The Kingdom of Fungi
Jens Petersen is a Danish mycologist whom, until now, I had known only through his excellent field-guide photographs, which appear prominently in the identification software program, MycoKey, as well as in many European mushroom books and online sources. However, his new book has expanded and elevated my already high opinion of his work.
Given its heavy emphasis on the photographs, this is probably best categorized as a coffee table book. Nonetheless, the text, albeit sparse, is highly informative and furnishes something of a synopsis of a mycology textbook. The short snippets (one to three paragraphs each) provide an accurate overview of a wide range of topics and should lead many readers to seek out additional sources of information to flesh out their understanding. General coverage includes an introduction to fungal life, fungal spores, hyphae, taxonomic relationships (“kinship”), imperfect fungi, fruiting bodies, fungal ecology, where fungi occur (or don’t), why we need them, and what the future holds. This comprises about one-quarter of the book. The remainder is devoted to an annotated pictorial tour of the ascomycetes, basidiomycetes, zygomycetes, and other groups with overwhelming emphasis on the first two. For overall quality and sheer beauty, most of these photos are as good as any I’ve seen. The treatment strikes a good balance between the traditional morphological classification scheme and the findings of recent molecular phylogenetic studies that attempt to produce a scheme that follows the evolutionary relationships of the organisms.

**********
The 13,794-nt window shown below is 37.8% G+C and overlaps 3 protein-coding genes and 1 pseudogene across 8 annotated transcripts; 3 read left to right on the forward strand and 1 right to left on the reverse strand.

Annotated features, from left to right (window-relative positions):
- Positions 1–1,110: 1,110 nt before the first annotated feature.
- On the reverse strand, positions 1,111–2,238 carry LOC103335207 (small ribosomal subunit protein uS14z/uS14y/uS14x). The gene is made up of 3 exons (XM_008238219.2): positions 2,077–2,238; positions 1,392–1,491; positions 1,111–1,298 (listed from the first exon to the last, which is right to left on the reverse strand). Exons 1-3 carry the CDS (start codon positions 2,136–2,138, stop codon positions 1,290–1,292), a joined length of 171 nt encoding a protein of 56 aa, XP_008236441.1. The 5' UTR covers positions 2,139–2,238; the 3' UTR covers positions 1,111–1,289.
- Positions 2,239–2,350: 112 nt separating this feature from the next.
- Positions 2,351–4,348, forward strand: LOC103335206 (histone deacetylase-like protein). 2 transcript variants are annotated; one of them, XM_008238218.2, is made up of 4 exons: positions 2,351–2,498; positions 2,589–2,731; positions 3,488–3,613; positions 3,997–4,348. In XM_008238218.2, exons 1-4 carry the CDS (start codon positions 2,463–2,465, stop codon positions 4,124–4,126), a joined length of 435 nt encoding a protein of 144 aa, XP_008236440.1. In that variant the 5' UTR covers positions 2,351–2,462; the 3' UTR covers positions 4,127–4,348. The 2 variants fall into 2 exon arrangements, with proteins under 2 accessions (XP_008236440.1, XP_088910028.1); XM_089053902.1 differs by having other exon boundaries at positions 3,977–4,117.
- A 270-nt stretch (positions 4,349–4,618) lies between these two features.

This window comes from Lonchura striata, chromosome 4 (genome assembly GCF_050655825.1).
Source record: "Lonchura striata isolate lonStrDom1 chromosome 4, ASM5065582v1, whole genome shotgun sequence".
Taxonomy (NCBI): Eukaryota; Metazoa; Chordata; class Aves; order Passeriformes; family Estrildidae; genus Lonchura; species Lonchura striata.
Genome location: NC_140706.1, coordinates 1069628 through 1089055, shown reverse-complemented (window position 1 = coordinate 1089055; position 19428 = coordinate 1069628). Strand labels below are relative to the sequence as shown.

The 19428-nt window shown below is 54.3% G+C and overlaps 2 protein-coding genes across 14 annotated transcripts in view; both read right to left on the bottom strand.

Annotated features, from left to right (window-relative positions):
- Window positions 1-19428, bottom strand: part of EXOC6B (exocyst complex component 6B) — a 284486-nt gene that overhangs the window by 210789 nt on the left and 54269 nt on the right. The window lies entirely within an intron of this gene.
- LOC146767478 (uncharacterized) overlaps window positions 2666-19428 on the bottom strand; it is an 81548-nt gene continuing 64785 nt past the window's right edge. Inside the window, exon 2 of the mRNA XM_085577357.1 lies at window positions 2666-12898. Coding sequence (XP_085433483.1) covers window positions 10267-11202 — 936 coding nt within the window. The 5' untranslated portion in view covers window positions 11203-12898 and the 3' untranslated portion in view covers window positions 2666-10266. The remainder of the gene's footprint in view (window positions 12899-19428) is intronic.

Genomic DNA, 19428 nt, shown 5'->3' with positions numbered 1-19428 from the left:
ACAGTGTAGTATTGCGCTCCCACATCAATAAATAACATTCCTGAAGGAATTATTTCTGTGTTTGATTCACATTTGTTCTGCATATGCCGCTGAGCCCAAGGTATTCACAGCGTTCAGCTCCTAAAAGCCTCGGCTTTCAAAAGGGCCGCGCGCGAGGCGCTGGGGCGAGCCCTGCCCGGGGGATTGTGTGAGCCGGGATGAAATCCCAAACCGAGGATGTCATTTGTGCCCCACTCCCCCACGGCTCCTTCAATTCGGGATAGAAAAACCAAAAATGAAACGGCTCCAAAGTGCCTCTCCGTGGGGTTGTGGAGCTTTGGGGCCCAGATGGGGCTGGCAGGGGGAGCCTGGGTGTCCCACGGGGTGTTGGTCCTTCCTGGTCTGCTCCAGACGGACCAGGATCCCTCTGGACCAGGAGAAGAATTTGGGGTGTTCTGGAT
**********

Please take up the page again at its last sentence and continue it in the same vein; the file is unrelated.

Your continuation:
I am particularly impressed by the range of scale in Petersen’s photography. Not just the usual field guide photos of decent-sized mushrooms, but everything from landscapes to tiny cups to microscopic features, all done in excellent fashion. And, not only are the photos beautiful but they are showcased in an equally attractive package created by the design team. No stodgy textbook this. The charts are colorful, clearly laid out, and integrated nicely with the photos.With a very reasonable price, there is no reason for every mushroomer not to have his or her own copy and perhaps to buy additional ones for eye-opening gifts for friends who don’t yet share our passion for the fungi.